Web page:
A Merry May for Jobs
The first day of June brought a fresh round of data that point to stronger growth ahead for the U.S. economy. Reports on jobs, income, and factory-sector sentiment all signal that the inventory downdraft of the 2006 fourth quarter and 2007 first quarter has reached an end.
We still aren't out of the woods with housing, as suggested by a weak pending home sales report for April, but the removal of the inventory downdraft should allow gross-domestic-product growth to bounce above 3% in the second quarter. The prospect of a second-quarter bounce in growth, along with persistent signs of inflation, will keep the Federal Reserve on its toes in the coming months.
The key report on June 1 was the U.S. jobs report for May. Nonfarm payrolls rose 157,000 in the month, from a revised 80,000 in April (from 88,000 initially), while the 177,000 surge in March was revised down slightly to 175,000, to leave a net two-month revision of –10,000. The unemployment rate held at 4.5%. Average hourly earnings rose 0.3%. The workweek expanded to 33.9 hours from 33.8.
Payroll Bounce Ahead
Among the components, manufacturing shed another 19,000 jobs while construction employment was flat. The service-producing sector added 176,000 jobs, with a 22,000 rise in government jobs. The report revealed a solid round of workweek and hours-worked data and a slight overshoot of payroll growth relative to expectations as well, to leave clear evidence of a bounce in production in the current quarter.
To be sure, the payroll figures on a quarterly basis are posting the widely expected gradual slowdown into 2007, but with little evidence of the jarring downward shift feared in the markets. We expect payroll growth to average 124,000 in the second quarter with an assumed 135,000 payroll increase in June. A small payroll growth bounce is likely in the third quarter if the inventory cycle is indeed turning in the current quarter.
The 0.3% hourly earnings gain boosted the year-over-year increase to 3.9%, and this will stoke Fed concerns about the ramifications of a tightening labor market for wage costs. The construction employment data have continued to outpace expectations of sharp declines for this sector, with May's unchanged reading leaving a notably sideways trend thus far in 2007.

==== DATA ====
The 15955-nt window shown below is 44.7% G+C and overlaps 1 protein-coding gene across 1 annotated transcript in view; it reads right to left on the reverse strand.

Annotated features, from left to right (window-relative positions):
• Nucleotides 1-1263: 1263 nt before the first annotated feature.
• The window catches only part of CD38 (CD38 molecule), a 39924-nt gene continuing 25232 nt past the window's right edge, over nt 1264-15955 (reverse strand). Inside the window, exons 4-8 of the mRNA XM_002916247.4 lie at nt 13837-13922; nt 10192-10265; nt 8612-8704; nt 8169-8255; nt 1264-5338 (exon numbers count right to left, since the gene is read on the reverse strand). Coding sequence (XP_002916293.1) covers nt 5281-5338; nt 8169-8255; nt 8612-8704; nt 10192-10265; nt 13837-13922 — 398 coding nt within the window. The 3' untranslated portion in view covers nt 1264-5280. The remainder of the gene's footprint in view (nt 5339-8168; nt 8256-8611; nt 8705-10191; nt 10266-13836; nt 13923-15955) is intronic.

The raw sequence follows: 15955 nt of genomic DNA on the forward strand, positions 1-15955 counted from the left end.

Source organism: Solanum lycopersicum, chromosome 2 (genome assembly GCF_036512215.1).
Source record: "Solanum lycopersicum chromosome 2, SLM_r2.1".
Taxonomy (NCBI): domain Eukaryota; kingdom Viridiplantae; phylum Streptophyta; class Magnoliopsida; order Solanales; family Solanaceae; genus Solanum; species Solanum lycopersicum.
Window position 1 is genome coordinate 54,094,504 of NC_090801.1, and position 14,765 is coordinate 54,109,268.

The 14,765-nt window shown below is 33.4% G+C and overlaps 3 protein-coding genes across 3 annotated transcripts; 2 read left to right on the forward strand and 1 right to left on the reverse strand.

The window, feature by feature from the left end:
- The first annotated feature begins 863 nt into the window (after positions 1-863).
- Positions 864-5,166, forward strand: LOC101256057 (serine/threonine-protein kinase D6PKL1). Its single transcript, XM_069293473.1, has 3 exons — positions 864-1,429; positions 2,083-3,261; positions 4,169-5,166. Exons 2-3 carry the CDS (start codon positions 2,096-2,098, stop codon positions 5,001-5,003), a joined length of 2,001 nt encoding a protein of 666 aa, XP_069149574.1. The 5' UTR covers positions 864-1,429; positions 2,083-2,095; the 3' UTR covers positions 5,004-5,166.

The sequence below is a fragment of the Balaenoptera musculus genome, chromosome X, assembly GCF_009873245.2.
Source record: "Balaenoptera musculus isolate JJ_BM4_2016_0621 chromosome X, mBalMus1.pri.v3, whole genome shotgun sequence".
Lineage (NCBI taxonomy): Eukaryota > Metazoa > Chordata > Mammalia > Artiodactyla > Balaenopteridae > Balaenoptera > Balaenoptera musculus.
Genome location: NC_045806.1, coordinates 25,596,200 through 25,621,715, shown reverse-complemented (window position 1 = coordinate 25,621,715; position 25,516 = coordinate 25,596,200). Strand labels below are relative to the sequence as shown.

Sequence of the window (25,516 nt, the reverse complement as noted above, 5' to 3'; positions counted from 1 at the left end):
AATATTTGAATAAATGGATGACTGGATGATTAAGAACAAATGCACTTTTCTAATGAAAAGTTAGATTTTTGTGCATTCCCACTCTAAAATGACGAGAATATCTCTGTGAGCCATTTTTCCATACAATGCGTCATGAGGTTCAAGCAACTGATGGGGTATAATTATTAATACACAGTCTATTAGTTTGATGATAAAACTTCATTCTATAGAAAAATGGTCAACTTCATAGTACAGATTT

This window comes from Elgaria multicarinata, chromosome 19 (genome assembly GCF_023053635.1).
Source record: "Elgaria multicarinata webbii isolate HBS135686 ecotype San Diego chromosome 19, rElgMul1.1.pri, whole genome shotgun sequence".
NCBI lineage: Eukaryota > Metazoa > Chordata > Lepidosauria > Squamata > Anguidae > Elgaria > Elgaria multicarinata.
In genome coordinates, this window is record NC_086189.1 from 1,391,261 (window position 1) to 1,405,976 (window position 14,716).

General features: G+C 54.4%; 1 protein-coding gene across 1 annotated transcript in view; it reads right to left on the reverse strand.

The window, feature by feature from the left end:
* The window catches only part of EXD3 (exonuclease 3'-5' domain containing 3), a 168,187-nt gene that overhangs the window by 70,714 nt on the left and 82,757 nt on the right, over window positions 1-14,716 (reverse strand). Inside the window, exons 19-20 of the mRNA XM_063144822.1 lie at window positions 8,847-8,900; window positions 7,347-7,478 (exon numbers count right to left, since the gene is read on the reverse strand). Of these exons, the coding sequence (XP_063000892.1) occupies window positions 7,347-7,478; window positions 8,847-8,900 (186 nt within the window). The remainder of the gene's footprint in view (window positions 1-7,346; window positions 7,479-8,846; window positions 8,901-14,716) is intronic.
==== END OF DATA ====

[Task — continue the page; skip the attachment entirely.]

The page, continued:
Paying for Gas
The May factory payroll drop, alongside 0.1-hour declines in both the factory workweek and overtime, implies restraint in May industrial production, which we peg as unchanged following the big 0.7% April surge. The gain should leave a solid 3.6% growth clip for the index in the second quarter, following the 0.9% pace of the first quarter and 1.5% rate of decline in the 2006 fourth quarter. These figures are clearly tracking the inventory reversal, with a pop in the second quarter following declines in the two quarters of inventory unwind.
Meanwhile, a June 1 report showed personal income declining 0.1% in April (median 0.3%), while consumption posted a 0.5% gain (median 0.4%). Data in the May employment report suggest a 0.5% gain in personal income is in the pipeline for May. As it stands, strength in income growth through May is a big factor fueling robust growth in consumption and retail sales, as is the runup in gasoline prices that will boost the nominal figures for gasoline service station sales.
The headline figure for the May Institute for Supply Management manufacturing index, also released June 1, improved to 55.0 (median 54.0) from April's better-than-expected level of 54.7. The improvement on the month leaves the index at the highest level since last April, which supports the view that activity has jump-started as the inventory downtrend reverses course.
Balance of Risk
In total, strength in today's jobs report for May, alongside strength in the income and ISM releases—as well as the May 31 reports on GDP, Chicago PMI, initial claims, and construction spending (see BusinessWeek.com, 5/31/07, "Weak GDP Points to Stronger Q2")—provides clear evidence that the GDP downdraft from the inventory correction has come to an end.
With stronger readings in the headline GDP figure, and a likely reading for second-quarter GDP of 3% or higher, the Federal Reserve will face considerably downgraded economic risks as assessed in the two-day June Federal Open Market Committee meeting. But the improved core inflation figures over the past two months are also likely to prompt a downgrade of perceived inflation risks. We expect that the general diminution of risk in both directions will still leave a bias in the Fed's balance of risk in favor of inflation fears.
As we approach the August-September period when the various year-over-year inflation measures will lose the benefit of easy comparisons, we continue to believe that the Fed will be forced to reconcile its aggressive anti-inflation rhetoric with the stubbornness likely to remain in the reported inflation data—with a rate hike at the end of the third quarter the likely result.